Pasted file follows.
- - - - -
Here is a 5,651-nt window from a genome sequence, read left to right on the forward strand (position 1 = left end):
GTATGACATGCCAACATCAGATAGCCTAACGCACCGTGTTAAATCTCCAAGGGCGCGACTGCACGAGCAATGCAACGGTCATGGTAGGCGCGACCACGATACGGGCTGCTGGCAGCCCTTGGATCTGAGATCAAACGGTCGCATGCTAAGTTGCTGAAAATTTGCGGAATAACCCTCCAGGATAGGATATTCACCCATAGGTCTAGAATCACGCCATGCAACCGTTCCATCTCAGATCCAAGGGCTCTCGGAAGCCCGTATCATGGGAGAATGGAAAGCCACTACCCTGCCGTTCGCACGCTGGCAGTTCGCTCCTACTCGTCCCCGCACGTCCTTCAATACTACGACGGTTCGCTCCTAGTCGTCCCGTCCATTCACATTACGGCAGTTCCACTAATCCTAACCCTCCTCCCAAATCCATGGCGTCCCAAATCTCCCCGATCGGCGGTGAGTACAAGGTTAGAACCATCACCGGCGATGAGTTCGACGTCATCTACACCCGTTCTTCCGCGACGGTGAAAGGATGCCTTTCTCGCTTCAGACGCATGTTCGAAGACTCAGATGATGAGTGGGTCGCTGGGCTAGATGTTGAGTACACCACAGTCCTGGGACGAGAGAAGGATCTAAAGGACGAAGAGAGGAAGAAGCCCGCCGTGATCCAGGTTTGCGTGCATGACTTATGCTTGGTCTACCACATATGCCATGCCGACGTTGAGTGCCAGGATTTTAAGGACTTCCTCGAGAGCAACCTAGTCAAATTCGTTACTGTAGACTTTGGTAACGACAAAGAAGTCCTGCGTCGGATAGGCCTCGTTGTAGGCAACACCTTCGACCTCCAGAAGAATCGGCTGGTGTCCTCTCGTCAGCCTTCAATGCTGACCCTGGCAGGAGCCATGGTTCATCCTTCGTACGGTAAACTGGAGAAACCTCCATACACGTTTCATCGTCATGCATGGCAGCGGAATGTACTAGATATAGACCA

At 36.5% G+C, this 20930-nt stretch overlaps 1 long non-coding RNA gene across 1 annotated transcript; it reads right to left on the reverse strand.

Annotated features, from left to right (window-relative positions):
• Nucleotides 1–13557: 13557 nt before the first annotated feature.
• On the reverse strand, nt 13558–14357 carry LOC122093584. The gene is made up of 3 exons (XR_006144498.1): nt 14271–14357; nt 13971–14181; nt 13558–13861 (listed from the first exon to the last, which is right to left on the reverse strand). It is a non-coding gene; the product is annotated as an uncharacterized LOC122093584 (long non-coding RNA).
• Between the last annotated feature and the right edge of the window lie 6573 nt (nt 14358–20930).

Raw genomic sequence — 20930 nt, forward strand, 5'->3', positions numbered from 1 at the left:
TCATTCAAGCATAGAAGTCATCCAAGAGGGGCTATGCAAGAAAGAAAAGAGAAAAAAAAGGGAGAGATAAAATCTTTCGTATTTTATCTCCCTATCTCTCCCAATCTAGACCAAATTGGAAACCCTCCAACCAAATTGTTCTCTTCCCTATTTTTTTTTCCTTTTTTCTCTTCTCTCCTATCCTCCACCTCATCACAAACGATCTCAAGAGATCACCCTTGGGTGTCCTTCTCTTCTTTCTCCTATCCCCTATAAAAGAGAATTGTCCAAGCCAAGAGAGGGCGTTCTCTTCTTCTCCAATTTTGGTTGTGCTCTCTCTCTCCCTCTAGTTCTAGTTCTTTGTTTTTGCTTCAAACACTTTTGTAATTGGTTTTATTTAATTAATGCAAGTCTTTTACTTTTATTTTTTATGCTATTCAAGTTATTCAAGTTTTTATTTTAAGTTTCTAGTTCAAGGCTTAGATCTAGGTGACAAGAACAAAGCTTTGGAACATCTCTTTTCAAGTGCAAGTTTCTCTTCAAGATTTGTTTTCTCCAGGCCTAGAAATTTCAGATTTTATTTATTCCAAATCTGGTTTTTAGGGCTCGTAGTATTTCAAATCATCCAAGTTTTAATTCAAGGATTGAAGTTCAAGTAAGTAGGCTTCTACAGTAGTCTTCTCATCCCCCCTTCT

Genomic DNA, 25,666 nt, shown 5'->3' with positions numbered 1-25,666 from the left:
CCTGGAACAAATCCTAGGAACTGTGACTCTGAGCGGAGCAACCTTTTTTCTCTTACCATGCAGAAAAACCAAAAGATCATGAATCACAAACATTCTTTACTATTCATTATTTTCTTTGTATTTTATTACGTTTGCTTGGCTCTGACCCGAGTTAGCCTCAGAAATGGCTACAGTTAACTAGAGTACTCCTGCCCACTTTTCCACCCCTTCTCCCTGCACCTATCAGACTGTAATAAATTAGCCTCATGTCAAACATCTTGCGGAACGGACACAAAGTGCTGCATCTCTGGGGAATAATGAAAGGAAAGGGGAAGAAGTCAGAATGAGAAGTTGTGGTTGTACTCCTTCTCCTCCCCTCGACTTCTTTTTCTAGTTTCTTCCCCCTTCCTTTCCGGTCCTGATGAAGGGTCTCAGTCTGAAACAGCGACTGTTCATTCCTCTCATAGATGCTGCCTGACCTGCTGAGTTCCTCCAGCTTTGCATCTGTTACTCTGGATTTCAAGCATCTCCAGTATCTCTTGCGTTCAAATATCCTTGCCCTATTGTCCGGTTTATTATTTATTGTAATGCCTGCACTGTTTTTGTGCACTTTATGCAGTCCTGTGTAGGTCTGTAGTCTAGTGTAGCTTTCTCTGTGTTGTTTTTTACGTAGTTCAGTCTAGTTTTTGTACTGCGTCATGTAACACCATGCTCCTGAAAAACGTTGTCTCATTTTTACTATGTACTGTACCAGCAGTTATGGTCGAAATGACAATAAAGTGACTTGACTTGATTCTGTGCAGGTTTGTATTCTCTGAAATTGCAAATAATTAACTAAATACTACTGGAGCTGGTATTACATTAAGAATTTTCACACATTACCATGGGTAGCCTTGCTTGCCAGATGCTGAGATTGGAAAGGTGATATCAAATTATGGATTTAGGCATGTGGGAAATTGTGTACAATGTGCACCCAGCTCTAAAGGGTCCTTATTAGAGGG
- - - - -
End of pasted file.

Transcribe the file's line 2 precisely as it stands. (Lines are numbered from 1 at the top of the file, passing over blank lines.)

GTATGACATGCCAACATCAGATAGCCTAACGCACCGTGTTAAATCTCCAAGGGCGCGACTGCACGAGCAATGCAACGGTCATGGTAGGCGCGACCACGATACGGGCTGCTGGCAGCCCTTGGATCTGAGATCAAACGGTCGCATGCTAAGTTGCTGAAAATTTGCGGAATAACCCTCCAGGATAGGATATTCACCCATAGGTCTAGAATCACGCCATGCAACCGTTCCATCTCAGATCCAAGGGCTCTCGGAAGCCCGTATCATGGGAGAATGGAAAGCCACTACCCTGCCGTTCGCACGCTGGCAGTTCGCTCCTACTCGTCCCCGCACGTCCTTCAATACTACGACGGTTCGCTCCTAGTCGTCCCGTCCATTCACATTACGGCAGTTCCACTAATCCTAACCCTCCTCCCAAATCCATGGCGTCCCAAATCTCCCCGATCGGCGGTGAGTACAAGGTTAGAACCATCACCGGCGATGAGTTCGACGTCATCTACACCCGTTCTTCCGCGACGGTGAAAGGATGCCTTTCTCGCTTCAGACGCATGTTCGAAGACTCAGATGATGAGTGGGTCGCTGGGCTAGATGTTGAGTACACCACAGTCCTGGGACGAGAGAAGGATCTAAAGGACGAAGAGAGGAAGAAGCCCGCCGTGATCCAGGTTTGCGTGCATGACTTATGCTTGGTCTACCACATATGCCATGCCGACGTTGAGTGCCAGGATTTTAAGGACTTCCTCGAGAGCAACCTAGTCAAATTCGTTACTGTAGACTTTGGTAACGACAAAGAAGTCCTGCGTCGGATAGGCCTCGTTGTAGGCAACACCTTCGACCTCCAGAAGAATCGGCTGGTGTCCTCTCGTCAGCCTTCAATGCTGACCCTGGCAGGAGCCATGGTTCATCCTTCGTACGGTAAACTGGAGAAACCTCCATACACGTTTCATCGTCATGCATGGCAGCGGAATGTACTAGATATAGACCA